A9. As with the previous medium term plan, we will expand our priority growth businesses, namely batteries, sensors and passive components. Not only sales growth but falling short of our target profit margin are major points of reflection we are taking away from the previous medium term plan. While ensuring growth of our priority growth businesses, we also hope to reliably achieve our target profit margins by delving deeper into the businesses in need of turnaround that have been lagging behind.
Q10. Over three years of the new medium term plan you expect that free cash flow will significantly increase to 260 billion yen on a cumulative basis. How do you intend to split up the allocation of this free cash flow between investment strategy and shareholder return?
In addition, how do you see your balance sheets changing over the next three years?
A10. In the new medium term plan we raised our target payout ratio by 5% to 35%. In the previous medium term plan cumulative shareholder return amounted to around 100 billion yen, but in the new plan we expect this to be around 150 billion yen. We project that around 100 billion yen will remain as free cash flow after shareholder return. We hope to allocate this remainder to growth investment projects, but any amounts remaining after doing so we intend to use to further strengthen shareholder return, including the acquisition of treasury shares. We have not decided when to carry out those measures, and we believe this warrants consideration in light of stock market conditions and the use of funds.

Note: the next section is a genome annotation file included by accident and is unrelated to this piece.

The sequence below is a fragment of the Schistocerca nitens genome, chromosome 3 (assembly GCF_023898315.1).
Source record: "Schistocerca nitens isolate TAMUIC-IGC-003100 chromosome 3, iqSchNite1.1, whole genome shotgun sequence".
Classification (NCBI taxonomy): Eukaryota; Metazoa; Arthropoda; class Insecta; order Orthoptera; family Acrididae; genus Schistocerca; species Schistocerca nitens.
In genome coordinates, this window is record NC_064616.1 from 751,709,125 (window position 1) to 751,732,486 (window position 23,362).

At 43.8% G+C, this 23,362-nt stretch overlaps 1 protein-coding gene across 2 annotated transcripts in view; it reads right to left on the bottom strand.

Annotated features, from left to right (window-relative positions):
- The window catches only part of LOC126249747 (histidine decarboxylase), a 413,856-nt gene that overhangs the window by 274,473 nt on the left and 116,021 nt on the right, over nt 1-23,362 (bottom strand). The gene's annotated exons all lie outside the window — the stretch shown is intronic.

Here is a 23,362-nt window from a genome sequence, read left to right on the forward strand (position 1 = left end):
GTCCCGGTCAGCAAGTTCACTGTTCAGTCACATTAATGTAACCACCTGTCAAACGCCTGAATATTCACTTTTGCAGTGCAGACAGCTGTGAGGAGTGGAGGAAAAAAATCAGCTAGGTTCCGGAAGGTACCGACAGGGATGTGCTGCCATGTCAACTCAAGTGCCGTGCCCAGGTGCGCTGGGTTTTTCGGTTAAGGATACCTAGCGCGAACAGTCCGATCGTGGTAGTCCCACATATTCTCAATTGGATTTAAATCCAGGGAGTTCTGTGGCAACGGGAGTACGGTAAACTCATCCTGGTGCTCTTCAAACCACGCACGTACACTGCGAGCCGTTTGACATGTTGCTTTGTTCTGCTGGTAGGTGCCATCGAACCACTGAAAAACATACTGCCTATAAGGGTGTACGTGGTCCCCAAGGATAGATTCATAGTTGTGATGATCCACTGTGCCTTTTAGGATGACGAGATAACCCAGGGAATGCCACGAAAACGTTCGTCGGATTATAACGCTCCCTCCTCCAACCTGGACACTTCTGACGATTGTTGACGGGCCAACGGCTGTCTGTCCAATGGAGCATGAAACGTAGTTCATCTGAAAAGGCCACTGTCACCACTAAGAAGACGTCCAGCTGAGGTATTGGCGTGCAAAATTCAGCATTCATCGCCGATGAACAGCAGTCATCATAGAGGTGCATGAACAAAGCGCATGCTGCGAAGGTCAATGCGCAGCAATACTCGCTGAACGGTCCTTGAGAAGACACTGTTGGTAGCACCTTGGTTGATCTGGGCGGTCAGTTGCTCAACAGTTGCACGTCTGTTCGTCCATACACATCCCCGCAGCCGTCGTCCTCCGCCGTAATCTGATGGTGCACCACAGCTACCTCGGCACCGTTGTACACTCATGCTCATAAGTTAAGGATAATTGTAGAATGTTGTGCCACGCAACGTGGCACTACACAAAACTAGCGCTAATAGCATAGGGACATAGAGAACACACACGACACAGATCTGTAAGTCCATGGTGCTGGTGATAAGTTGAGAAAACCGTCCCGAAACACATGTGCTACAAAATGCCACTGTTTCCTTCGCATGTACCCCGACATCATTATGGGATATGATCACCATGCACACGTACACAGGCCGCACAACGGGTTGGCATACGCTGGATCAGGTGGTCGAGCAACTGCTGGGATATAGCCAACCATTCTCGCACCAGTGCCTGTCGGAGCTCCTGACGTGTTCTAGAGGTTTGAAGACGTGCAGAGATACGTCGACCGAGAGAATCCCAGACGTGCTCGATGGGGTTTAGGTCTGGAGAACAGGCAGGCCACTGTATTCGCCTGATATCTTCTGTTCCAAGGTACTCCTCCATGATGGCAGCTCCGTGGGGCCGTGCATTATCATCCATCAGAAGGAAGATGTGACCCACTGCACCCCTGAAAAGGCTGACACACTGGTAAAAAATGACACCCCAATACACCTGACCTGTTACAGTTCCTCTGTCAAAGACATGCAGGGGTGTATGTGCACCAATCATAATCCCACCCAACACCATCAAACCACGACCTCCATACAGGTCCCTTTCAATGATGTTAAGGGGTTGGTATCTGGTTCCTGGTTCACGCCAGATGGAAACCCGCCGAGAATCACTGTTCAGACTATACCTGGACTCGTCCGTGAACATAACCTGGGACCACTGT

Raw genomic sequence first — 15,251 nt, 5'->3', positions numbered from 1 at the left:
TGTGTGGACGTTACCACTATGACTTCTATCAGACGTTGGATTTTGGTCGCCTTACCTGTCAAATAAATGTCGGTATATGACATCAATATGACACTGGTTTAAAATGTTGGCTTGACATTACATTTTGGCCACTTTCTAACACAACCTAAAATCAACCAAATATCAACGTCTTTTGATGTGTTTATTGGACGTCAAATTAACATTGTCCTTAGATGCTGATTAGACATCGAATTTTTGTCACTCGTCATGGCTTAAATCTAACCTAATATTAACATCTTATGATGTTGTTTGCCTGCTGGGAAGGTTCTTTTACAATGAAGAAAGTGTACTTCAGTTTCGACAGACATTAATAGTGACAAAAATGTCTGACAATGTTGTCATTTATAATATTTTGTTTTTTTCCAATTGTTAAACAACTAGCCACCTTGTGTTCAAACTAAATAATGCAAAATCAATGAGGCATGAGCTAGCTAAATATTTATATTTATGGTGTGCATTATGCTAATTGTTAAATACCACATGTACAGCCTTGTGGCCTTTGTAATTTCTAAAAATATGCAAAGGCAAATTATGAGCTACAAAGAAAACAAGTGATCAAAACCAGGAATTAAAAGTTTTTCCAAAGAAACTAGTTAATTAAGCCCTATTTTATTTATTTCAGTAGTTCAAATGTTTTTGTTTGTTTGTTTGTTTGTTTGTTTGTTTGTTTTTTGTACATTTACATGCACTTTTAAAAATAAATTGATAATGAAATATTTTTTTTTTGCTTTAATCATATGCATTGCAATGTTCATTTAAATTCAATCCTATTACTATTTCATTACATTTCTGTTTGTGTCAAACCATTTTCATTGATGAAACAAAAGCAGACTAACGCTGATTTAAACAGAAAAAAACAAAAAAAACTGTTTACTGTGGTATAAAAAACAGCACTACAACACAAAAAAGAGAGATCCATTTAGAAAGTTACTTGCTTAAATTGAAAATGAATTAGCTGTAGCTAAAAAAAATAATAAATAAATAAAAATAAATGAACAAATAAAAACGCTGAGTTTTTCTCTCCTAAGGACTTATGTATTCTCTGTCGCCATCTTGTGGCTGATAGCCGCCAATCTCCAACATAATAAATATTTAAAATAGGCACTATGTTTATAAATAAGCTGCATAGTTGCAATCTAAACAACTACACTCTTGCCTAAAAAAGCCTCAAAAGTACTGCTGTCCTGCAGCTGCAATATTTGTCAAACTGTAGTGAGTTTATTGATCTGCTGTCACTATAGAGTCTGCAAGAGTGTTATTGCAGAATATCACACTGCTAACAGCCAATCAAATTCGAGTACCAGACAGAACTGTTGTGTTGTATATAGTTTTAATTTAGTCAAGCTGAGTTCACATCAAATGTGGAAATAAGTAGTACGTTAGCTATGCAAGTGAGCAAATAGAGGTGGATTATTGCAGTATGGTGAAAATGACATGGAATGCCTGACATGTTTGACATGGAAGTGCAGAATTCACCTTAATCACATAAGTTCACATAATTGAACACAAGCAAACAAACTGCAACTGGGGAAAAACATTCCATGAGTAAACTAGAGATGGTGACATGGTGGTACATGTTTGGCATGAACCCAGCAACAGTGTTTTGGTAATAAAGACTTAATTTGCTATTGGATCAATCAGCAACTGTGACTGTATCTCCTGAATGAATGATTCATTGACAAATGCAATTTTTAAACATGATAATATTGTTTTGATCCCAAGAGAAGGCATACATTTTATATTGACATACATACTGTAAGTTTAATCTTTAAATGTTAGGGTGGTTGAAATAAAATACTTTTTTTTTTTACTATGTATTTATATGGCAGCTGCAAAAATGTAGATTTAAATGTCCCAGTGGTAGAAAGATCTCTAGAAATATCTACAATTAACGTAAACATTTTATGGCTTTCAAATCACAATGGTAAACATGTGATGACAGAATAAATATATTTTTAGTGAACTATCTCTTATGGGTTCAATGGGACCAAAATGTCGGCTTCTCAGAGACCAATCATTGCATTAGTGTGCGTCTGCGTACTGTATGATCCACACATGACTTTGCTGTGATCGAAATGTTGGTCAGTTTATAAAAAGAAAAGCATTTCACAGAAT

As for the structure of our balance sheets, as we have always noted we hope to operate under a structure with a shareholders' equity ratio of around 50%, and D/E ratio of 0.3-0.4x. In FY March 2024 we achieved that structure for the most part, and on top of that will further accumulate free cash flow. Therefore, after allocation for growth investments, we hope to allocate any surplus to enhancing shareholder return.